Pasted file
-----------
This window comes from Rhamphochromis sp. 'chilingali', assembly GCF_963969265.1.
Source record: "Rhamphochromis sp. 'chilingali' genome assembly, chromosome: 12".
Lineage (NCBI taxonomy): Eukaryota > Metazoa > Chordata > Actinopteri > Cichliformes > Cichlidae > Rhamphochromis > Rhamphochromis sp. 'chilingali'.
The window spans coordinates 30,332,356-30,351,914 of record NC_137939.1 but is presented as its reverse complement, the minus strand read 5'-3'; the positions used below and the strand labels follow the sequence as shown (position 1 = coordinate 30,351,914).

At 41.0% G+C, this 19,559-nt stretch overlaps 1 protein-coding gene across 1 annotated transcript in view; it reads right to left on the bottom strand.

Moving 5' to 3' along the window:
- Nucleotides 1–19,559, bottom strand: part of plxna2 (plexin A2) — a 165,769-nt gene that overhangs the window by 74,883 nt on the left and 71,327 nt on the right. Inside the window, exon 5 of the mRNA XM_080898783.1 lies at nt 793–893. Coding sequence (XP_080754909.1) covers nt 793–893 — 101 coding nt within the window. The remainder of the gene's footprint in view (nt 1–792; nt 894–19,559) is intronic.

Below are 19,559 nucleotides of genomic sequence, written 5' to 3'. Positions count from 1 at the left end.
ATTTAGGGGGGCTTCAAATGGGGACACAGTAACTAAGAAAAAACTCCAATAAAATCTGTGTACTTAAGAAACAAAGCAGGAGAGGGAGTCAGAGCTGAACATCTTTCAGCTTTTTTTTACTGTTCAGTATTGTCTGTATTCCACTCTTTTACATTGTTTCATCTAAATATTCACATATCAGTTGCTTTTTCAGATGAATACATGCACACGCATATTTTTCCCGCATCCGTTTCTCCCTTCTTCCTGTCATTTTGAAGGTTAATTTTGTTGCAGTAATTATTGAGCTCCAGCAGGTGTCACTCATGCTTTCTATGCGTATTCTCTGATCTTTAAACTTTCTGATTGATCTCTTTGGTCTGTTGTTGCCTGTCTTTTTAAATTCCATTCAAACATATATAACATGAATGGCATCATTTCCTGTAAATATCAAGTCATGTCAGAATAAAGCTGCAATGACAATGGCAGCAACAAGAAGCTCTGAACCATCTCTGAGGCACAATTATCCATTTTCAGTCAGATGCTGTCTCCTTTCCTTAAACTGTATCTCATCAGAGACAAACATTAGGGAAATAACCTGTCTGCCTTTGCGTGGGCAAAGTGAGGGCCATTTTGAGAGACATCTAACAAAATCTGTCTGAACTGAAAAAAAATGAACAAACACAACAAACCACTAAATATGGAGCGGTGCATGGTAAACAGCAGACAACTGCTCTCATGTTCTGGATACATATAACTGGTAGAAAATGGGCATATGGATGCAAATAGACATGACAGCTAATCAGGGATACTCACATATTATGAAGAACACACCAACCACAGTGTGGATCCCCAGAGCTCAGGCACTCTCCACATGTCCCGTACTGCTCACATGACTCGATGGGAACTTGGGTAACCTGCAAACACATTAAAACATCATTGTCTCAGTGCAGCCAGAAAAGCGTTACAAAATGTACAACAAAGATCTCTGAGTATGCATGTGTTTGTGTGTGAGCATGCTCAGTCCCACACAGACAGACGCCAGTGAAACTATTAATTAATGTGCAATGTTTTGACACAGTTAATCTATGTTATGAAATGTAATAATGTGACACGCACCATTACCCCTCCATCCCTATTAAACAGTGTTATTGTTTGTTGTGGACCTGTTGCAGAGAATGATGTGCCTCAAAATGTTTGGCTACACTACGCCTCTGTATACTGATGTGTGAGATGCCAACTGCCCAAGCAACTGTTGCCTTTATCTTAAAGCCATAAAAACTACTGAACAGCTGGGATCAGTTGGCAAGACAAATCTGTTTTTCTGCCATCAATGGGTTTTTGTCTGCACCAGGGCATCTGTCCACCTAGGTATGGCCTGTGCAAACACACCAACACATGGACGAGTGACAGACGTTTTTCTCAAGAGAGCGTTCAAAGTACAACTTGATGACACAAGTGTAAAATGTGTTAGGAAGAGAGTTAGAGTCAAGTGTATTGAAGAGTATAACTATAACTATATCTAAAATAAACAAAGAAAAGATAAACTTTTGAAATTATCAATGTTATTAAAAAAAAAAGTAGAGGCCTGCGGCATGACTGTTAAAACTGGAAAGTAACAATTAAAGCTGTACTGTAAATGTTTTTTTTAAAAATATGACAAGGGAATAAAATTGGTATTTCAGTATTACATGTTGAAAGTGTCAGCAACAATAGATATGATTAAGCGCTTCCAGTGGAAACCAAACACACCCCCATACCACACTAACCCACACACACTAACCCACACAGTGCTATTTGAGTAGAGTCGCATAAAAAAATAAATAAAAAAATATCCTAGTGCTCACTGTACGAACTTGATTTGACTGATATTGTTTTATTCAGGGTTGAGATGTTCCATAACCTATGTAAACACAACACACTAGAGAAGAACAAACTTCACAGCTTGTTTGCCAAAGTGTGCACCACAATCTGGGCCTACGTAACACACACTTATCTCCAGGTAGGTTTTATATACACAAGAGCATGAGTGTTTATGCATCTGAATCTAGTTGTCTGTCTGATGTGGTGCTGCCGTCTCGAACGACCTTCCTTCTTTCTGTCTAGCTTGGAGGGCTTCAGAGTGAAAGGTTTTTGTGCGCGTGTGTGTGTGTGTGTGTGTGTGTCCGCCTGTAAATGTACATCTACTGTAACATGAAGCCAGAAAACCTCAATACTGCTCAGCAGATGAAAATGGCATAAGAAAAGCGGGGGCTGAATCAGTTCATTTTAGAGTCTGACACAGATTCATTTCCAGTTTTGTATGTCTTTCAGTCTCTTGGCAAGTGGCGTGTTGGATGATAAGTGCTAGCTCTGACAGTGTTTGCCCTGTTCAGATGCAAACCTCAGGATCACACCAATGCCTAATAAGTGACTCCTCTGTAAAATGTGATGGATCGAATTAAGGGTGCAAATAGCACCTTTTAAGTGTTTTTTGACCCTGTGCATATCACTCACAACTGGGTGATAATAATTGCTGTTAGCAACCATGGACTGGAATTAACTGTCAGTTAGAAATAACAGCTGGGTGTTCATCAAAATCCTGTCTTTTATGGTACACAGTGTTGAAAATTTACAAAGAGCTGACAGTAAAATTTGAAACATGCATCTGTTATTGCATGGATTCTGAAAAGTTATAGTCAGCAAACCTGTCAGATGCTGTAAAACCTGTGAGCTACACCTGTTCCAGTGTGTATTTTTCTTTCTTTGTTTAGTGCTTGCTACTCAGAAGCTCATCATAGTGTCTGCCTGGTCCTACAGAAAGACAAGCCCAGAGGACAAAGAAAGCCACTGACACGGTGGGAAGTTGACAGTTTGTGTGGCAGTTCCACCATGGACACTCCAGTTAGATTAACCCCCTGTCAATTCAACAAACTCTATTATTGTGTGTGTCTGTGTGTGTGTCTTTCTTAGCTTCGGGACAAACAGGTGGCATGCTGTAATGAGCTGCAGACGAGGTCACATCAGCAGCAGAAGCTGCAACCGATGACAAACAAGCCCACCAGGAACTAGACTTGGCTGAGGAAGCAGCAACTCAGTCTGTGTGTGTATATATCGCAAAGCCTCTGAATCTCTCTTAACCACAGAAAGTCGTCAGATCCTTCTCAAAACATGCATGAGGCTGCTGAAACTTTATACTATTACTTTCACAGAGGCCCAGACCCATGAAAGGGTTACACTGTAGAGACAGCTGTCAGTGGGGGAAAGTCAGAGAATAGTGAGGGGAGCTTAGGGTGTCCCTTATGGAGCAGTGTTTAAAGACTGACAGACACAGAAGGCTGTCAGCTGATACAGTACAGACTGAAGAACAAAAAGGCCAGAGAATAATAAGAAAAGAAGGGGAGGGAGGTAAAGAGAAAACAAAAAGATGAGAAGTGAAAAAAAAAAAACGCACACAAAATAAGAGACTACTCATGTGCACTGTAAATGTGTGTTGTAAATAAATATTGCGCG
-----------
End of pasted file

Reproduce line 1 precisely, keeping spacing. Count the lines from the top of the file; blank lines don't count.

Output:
This window comes from Rhamphochromis sp. 'chilingali', assembly GCF_963969265.1.